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The Best Things to do in the Amalfi Coast

August 1, 2016

The deep blue hue the Mediterranean extends in front of your feet. Umbrellas shade the grey sand beach. Lemon trees terrace the hillside above the Italian homes defying gravity and clinching to their foundations. Wading in the water, speedo-clad middle aged men kiss each other’s cheeks before winking at you.
Congrats, you’ve made to the Amalfi Coast. Now what?

My suggestions will take you to some key sights, but for the most part will keep you off the hard beaten to a pulp tourist path.

The beauty of the Amalfi Coast lies in its natural scenery. The cliffside towns, immense cliffs that tower above the sea, and refreshing blue waters of the Mediterranean. However, the Calambria region of Italy should not be underestimated for the importance of it cuisine, being known for its fresh foods and limoncello. Lastly, as you look north, Vesuvius dominates the skyline and is responsible for the most magnificent and well preserved ruins of a Roman city in the world, found in Pompeii.

First, you will likely find yourself in Naples. Visit Da Michele’s Pizzeria ten minutes from the central train station. At this point, it is considered the best Pizzeria in the world.

Getting to Sorrento: take the train toward Sorrento, go down a floor to the separate biglietteria for the Circumvesuviana, which is like the region’s metro.

Staying in Sorrento: for backpackers the best spot is Seven Hostel located in Sant’Agnello, which is one train stop from Sorrento, which is the end of the line. 23 euros a night, epic rooftop, 10 minute walk from train station and swimming beach. Best pizza is Sorrento is at Franco’s. Best dinners are at the marina district of south Sorrento. Check out 7 Brothers restaurant – best gnocchi I’ve ever had. For a little fancier option, go to Delfino – reservations are needed here.

Getting around: the train, your feet, ferries, and buses are the way to get around. Ferries go to Capri, Positano, Amalfi, and back to Sorrento. Prices are high but there are no other option for the island of Capri, nevertheless the views are great from the ferry. Buses go to all the mainland cities, not Capri, as you can imagine. Buses are pretty cheap but can make your heart race on the roads. Tickets can mostly be bought on board, but sometimes are only sold in the tabachs.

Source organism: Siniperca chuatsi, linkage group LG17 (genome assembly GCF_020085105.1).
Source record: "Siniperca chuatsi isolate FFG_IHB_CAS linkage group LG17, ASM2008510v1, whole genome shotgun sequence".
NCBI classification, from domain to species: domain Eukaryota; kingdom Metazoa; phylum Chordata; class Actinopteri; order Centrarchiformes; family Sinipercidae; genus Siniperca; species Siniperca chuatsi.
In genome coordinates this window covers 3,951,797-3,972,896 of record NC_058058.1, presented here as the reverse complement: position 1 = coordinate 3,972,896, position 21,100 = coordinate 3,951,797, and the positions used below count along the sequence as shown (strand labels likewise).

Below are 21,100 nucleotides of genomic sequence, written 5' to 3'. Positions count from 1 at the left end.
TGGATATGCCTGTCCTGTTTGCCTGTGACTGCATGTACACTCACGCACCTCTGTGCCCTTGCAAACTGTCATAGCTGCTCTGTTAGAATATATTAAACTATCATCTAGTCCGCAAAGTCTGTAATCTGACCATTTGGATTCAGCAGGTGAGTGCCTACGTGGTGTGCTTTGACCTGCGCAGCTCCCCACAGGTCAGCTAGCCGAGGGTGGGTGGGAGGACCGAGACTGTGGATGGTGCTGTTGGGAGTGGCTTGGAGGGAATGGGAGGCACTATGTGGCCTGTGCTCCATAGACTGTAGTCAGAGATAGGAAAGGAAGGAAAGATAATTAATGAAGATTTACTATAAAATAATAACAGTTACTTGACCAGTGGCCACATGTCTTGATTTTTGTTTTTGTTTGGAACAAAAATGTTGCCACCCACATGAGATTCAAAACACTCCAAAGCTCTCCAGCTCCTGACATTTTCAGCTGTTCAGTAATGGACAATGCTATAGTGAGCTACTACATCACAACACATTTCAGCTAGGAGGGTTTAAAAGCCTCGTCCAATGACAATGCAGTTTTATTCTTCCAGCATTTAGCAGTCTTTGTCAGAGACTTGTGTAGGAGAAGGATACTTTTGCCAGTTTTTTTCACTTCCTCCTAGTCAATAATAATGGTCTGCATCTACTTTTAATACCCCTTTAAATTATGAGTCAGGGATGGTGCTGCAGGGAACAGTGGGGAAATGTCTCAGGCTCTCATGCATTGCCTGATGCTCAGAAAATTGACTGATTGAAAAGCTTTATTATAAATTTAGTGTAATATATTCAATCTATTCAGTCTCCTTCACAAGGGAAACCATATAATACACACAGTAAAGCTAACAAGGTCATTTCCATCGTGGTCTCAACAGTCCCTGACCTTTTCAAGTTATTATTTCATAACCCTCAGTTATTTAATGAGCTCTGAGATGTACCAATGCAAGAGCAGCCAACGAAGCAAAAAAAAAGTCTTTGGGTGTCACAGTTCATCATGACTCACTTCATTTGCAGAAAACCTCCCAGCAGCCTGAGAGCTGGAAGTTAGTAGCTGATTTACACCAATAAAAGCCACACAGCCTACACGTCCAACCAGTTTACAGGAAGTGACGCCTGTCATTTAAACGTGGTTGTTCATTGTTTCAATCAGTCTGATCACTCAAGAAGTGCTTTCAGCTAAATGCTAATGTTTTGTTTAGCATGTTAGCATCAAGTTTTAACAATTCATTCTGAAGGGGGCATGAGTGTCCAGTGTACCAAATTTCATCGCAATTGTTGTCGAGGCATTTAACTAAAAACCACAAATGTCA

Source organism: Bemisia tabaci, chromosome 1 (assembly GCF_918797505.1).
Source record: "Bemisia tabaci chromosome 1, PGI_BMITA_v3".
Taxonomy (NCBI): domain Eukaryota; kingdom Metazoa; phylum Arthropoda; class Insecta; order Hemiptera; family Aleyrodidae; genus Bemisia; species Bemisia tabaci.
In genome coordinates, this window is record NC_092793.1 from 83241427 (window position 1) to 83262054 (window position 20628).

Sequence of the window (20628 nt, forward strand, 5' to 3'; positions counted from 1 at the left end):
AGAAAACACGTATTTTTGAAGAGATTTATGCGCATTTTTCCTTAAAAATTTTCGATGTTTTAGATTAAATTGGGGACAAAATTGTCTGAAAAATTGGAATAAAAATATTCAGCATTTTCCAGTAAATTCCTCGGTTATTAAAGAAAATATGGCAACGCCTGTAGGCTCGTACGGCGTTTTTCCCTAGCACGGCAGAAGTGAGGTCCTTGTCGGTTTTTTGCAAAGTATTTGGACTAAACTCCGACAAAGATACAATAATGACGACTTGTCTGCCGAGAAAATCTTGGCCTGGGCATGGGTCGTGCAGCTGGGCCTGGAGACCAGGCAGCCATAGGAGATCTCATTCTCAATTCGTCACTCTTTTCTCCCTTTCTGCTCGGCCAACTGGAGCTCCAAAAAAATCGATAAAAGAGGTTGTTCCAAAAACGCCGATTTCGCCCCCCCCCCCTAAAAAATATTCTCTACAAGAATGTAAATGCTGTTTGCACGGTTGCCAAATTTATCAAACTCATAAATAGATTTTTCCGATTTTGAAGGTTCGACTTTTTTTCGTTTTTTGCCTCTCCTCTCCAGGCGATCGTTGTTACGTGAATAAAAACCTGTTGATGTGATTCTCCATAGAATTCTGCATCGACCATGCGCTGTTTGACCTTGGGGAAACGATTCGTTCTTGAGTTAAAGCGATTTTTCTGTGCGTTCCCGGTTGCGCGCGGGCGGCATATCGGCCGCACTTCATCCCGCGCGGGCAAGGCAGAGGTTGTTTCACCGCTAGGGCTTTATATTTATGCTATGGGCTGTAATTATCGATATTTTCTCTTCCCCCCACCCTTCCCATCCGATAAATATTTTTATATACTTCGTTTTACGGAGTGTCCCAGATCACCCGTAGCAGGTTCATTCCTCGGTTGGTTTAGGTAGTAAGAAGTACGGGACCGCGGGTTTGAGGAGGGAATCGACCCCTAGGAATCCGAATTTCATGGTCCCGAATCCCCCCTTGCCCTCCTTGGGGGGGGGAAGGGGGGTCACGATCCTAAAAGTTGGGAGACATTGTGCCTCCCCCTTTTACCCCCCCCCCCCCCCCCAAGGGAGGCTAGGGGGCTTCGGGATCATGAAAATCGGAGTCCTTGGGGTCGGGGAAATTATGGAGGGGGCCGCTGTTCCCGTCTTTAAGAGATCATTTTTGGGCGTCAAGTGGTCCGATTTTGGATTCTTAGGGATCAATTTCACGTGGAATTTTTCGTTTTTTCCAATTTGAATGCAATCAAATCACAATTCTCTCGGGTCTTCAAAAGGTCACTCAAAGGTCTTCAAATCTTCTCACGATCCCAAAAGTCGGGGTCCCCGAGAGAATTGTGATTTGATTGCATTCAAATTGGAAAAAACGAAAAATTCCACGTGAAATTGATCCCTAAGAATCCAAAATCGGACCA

Where to stay outside of Sorrento: Sorrento is good, but get out of there for the true Amalfi coast. Staying in Capri is recommended. The last boat from Capri leaves around 6 PM preventing anyone from staying on the island for sunset, drinks, or dinner.

Staying on the Amalfi Coast outside of Sorrento is also recommended. Positano and Amalfi are the go to locations. However, consider going to Praina and Ravello for a night. Ravello has the best views of the Amalfi Coast (check out Villa Cimbrone) and Praina has a much less touristy feel with a great coastline and more private beaches. For the clubbers out there, Africana, a club built into the cliffside over the sea, is the most well know club in the coastline. Praina is only accessible by bus and is accessible from any of the towns. The choice between staying in Amalfi and Positano is tough. Positano is more touristy and crowded, but more scenic. Neither have much authentic culture. Donna Stella’s Pizzeria is GREAT and in Amalfi, that could swing my vote. For these cities, there are jazz festivals, free night concerts, and fireworks(!) all summer.

What to do: number one in the region is the famed Pompeii. August of the year 79 AD, Vesuvius blew it’s top spewing volcanic ash all over the region. Over a 48 hour period much of region was covered in 16 meters of ash. Pompeii, will not as visually spectacular as other ruins such as the Roman Colosseum, is the most well preserved Roman ruin in the world. You may stroll the streets, baths, colosseum, and forum, audio tour in hand, as if it was 2000 years ago. Nothing has taught archeologists more about Roman life than these ruins – they are definitely worth a visit. My suggestion would be to go FIRST thing in the morning to avoid 1) the heat of the day (if going during the summer) as temperatures can easily reach mid-90’s with humidity, 2) the tourists as buses come from Sorrento, Salerno, Rome, and Naples everyday and it get packed. One more suggestion, during my last visit I learned they restarted concerts in the Pompeii colosseum inspired by a live concert filmed of Pink Floyd in 1971! How cool is that?! Check it out before you go.

For Capri, taking a boat around the island is highly recommended. If you have the budget for a splurge day, renting a boat with a private guide for your group runs 200-300 bucks for about a 4 hour ride, not including blue grotto tickets. You see the whole island at your pace, stop to swim, can have drinks on board, and can fit probably 8-10 people on the boat. The normal tours are also good if you are solo or with a small group and don’t have the budget.

This is limoncello heaven. Whether you like limoncello or not, it is of great pride for the locals of the region. Limoncello is made lemon rinds, alcohol, and simple sugar that sits for up to 4 weeks and is a common after dinner drink. Have a tasting. There are free tastings all over town or more structured tours to groves of you are interested. Bottles are cheap at around $10/liter.

Lastly, take a dip in the Mediterranean. The water and very salty (great for the body), easy to float, and the perfect temperature.


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